The old guy at the corner hasn’t seen him. The woman selling the figs hasn’t either. Jesus described him to the scribes at the gate and the kids in the courtyard. “He’s about this tall. Clothes are ragged. Belly length beard.”
No one has a clue.
For the better part of the day, Jesus has been searching up and down the Jerusalem streets. He didn’t stop for lunch. Hasn’t paused to rest. The only time his feet aren’t moving is when he is asking, “Pardon me, but have you seen the fellow who used to beg on the corner?”
Finally, a boy gives him a lead. Jesus takes a back street toward the temple and spots the man sitting on a stump between two donkeys. Christ approaches from behind and places a hand on his shoulder. “There you are!” I’ve been looking for you.” The fellow turns, and, for the first time, sees the one who let him see. And what the man did next you may find hard to believe.
John introduces us to him with these words.
“As [Jesus] passed by, he saw a man blind from birth” (Jn. 9:1). This man never saw a sunrise. Couldn’t tell purple from pink. The disciples fault the family tree.“Rabbi, who sinned, this man or his parents, that he would be born blind?”
Neither, the God-man replies. Trace this condition back to heaven. The reason the man was born sightless? So “the works of God might be displayed in him”(vs 3).
Selected to suffer. Talk about a thankless role. Some sing to God’s glory. Others teach to God’s glory. Who wants to be blind for God’s glory? Which is tougher—the condition, or to discover it was God’s idea?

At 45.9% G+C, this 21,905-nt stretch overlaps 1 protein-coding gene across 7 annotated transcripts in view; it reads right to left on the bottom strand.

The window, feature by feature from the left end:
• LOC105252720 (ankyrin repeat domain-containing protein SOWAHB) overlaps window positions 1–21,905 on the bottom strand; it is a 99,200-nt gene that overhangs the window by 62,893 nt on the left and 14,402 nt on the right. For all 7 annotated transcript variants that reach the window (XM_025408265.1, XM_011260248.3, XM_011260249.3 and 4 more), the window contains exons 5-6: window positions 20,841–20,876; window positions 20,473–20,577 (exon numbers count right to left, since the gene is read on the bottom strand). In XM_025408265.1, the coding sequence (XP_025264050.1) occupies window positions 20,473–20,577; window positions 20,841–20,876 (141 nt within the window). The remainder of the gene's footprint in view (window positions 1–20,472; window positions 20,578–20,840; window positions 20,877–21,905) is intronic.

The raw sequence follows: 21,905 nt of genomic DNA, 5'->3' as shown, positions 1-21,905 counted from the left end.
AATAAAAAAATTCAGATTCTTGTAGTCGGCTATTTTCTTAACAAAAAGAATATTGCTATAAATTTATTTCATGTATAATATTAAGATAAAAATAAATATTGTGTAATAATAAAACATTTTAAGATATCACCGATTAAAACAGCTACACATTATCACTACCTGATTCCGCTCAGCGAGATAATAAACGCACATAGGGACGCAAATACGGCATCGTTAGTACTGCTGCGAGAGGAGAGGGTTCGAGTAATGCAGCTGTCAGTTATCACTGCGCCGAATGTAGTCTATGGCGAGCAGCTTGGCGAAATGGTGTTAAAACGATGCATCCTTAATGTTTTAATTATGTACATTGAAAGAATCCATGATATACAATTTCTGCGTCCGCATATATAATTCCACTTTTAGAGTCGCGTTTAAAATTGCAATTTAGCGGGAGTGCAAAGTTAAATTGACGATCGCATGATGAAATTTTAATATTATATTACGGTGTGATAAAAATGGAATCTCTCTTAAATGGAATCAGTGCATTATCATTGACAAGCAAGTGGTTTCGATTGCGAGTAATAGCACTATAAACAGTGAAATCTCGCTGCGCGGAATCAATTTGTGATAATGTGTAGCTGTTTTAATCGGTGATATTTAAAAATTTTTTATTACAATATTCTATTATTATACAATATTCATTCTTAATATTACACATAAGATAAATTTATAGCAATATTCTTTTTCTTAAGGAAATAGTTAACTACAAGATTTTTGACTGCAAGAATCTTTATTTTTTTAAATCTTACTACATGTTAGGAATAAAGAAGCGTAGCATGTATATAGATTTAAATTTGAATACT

Jesus spat on the ground.
The cure proved to be as surprising as the cause. “[Jesus] spat on the ground and made clay of the spittle and applied the clay to his eyes” (vs 6).
The world abounds with paintings of the God-man: in the arms of Mary, in the Garden of Gethsemane, in the Upper Room, in the darkened tomb. Jesus touching. Jesus weeping, laughing, teaching…but I’ve never seen a painting of Jesus spitting.
Christ smacking his lips a time or two, gathering a mouth of saliva, working up a blob of drool, and letting it go. Down in the dirt. (Kids, next time your mother tells you not to spit, show her this passage.) Then he squats, stirs up a puddle of…I don’t know, what would you call it?
Holy putty? Spit therapy? Saliva solution? Whatever the name, he places a finger-full in his palm, and then, as calmly as a painter spackles a hole in the wall, Jesus streaks mudmiracle on the blind man’s eyes. “Go wash in the pool of Siloam” (vs 7).
The beggar feels his way to the fountain, splashes water on his mud-streaked face, and rubs away the clay. The result is the first chapter of Genesis, just for him. Light where there was darkness. Virgin eyes focus, fuzzy figures become human beings, and John receives the Understatement of the Bible Award when he writes: “he came back seeing” (vs 7).
Come on, John! Running short of verbs? How about “he raced back seeing”? “He danced back seeing’? “He roared back whooping and hollering and kissing everything he could for the first time see”? The guy had to be thrilled.
We would love to leave him that way, but if this man’s life is a cafeteria line, he’s just stepped from the sirloin to the boiled Brussels sprouts. Look at the reaction of the neighbors. “‘Is not this the one who used to sit and beg?’ Others were saying,‘This is he,’ still others were saying, ‘No, but this is like him.’ He kept saying, ‘I am the one’” (vs 9).